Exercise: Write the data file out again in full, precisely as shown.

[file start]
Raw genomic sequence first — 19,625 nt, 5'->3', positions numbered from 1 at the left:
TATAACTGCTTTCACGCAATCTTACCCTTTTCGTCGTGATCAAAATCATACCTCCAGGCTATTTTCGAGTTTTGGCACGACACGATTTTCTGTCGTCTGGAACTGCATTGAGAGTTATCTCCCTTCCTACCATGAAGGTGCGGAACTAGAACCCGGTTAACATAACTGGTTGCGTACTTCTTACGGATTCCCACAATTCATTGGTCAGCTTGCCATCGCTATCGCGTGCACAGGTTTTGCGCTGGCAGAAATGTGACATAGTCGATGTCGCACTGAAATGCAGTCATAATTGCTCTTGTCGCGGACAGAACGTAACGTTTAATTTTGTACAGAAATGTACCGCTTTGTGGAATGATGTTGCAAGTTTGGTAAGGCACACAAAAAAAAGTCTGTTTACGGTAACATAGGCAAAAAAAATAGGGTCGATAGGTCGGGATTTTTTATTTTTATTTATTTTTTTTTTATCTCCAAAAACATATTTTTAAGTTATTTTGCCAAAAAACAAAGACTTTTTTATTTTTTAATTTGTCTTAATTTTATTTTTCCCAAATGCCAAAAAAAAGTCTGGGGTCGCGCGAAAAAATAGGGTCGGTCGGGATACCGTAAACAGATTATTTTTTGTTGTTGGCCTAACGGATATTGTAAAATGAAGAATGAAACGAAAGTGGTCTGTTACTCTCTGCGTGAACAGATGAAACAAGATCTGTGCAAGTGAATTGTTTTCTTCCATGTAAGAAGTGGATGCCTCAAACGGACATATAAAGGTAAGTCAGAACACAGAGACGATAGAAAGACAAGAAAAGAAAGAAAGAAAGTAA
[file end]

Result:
Raw genomic sequence first — 19,625 nt, 5'->3', positions numbered from 1 at the left:
TATAACTGCTTTCACGCAATCTTACCCTTTTCGTCGTGATCAAAATCATACCTCCAGGCTATTTTCGAGTTTTGGCACGACACGATTTTCTGTCGTCTGGAACTGCATTGAGAGTTATCTCCCTTCCTACCATGAAGGTGCGGAACTAGAACCCGGTTAACATAACTGGTTGCGTACTTCTTACGGATTCCCACAATTCATTGGTCAGCTTGCCATCGCTATCGCGTGCACAGGTTTTGCGCTGGCAGAAATGTGACATAGTCGATGTCGCACTGAAATGCAGTCATAATTGCTCTTGTCGCGGACAGAACGTAACGTTTAATTTTGTACAGAAATGTACCGCTTTGTGGAATGATGTTGCAAGTTTGGTAAGGCACACAAAAAAAAGTCTGTTTACGGTAACATAGGCAAAAAAAATAGGGTCGATAGGTCGGGATTTTTTATTTTTATTTATTTTTTTTTTATCTCCAAAAACATATTTTTAAGTTATTTTGCCAAAAAACAAAGACTTTTTTATTTTTTAATTTGTCTTAATTTTATTTTTCCCAAATGCCAAAAAAAAGTCTGGGGTCGCGCGAAAAAATAGGGTCGGTCGGGATACCGTAAACAGATTATTTTTTGTTGTTGGCCTAACGGATATTGTAAAATGAAGAATGAAACGAAAGTGGTCTGTTACTCTCTGCGTGAACAGATGAAACAAGATCTGTGCAAGTGAATTGTTTTCTTCCATGTAAGAAGTGGATGCCTCAAACGGACATATAAAGGTAAGTCAGAACACAGAGACGATAGAAAGACAAGAAAAGAAAGAAAGAAAGTAA